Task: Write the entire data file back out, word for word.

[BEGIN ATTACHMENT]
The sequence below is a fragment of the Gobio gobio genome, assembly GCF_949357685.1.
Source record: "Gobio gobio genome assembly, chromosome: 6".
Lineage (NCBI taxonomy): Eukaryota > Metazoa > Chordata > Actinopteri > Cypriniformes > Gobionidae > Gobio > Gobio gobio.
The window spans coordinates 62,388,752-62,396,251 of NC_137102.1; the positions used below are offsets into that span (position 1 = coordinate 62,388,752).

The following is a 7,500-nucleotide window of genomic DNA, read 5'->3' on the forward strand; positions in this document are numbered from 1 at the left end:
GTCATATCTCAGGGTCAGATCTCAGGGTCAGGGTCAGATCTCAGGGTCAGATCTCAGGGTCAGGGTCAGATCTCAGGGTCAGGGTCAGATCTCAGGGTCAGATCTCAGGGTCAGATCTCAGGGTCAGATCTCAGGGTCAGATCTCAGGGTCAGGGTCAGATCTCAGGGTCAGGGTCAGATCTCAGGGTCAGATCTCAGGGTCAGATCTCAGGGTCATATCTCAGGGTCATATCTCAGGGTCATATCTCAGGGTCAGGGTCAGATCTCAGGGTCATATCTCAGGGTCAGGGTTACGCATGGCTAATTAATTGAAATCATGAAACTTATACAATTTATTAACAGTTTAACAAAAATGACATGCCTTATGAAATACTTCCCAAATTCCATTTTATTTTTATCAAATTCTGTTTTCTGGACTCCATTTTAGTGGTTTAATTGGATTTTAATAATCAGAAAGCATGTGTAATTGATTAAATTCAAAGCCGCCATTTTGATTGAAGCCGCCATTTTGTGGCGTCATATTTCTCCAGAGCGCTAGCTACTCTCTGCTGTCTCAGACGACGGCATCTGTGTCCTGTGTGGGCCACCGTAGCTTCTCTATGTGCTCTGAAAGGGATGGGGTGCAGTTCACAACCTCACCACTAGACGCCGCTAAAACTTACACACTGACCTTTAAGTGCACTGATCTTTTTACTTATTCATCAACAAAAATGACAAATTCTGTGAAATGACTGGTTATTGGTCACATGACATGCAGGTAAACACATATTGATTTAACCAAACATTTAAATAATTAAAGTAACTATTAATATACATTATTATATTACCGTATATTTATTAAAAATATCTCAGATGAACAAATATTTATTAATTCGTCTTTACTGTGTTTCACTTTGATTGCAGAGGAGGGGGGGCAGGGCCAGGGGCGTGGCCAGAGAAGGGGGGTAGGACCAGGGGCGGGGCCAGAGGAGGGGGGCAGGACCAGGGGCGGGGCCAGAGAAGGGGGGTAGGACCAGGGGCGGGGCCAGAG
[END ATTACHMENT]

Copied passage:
The sequence below is a fragment of the Gobio gobio genome, assembly GCF_949357685.1.
Source record: "Gobio gobio genome assembly, chromosome: 6".
Lineage (NCBI taxonomy): Eukaryota > Metazoa > Chordata > Actinopteri > Cypriniformes > Gobionidae > Gobio > Gobio gobio.
The window spans coordinates 62,388,752-62,396,251 of NC_137102.1; the positions used below are offsets into that span (position 1 = coordinate 62,388,752).

The following is a 7,500-nucleotide window of genomic DNA, read 5'->3' on the forward strand; positions in this document are numbered from 1 at the left end:
GTCATATCTCAGGGTCAGATCTCAGGGTCAGGGTCAGATCTCAGGGTCAGATCTCAGGGTCAGGGTCAGATCTCAGGGTCAGGGTCAGATCTCAGGGTCAGATCTCAGGGTCAGATCTCAGGGTCAGATCTCAGGGTCAGATCTCAGGGTCAGGGTCAGATCTCAGGGTCAGGGTCAGATCTCAGGGTCAGATCTCAGGGTCAGATCTCAGGGTCATATCTCAGGGTCATATCTCAGGGTCATATCTCAGGGTCAGGGTCAGATCTCAGGGTCATATCTCAGGGTCAGGGTTACGCATGGCTAATTAATTGAAATCATGAAACTTATACAATTTATTAACAGTTTAACAAAAATGACATGCCTTATGAAATACTTCCCAAATTCCATTTTATTTTTATCAAATTCTGTTTTCTGGACTCCATTTTAGTGGTTTAATTGGATTTTAATAATCAGAAAGCATGTGTAATTGATTAAATTCAAAGCCGCCATTTTGATTGAAGCCGCCATTTTGTGGCGTCATATTTCTCCAGAGCGCTAGCTACTCTCTGCTGTCTCAGACGACGGCATCTGTGTCCTGTGTGGGCCACCGTAGCTTCTCTATGTGCTCTGAAAGGGATGGGGTGCAGTTCACAACCTCACCACTAGACGCCGCTAAAACTTACACACTGACCTTTAAGTGCACTGATCTTTTTACTTATTCATCAACAAAAATGACAAATTCTGTGAAATGACTGGTTATTGGTCACATGACATGCAGGTAAACACATATTGATTTAACCAAACATTTAAATAATTAAAGTAACTATTAATATACATTATTATATTACCGTATATTTATTAAAAATATCTCAGATGAACAAATATTTATTAATTCGTCTTTACTGTGTTTCACTTTGATTGCAGAGGAGGGGGGGCAGGGCCAGGGGCGTGGCCAGAGAAGGGGGGTAGGACCAGGGGCGGGGCCAGAGGAGGGGGGCAGGACCAGGGGCGGGGCCAGAGAAGGGGGGTAGGACCAGGGGCGGGGCCAGAG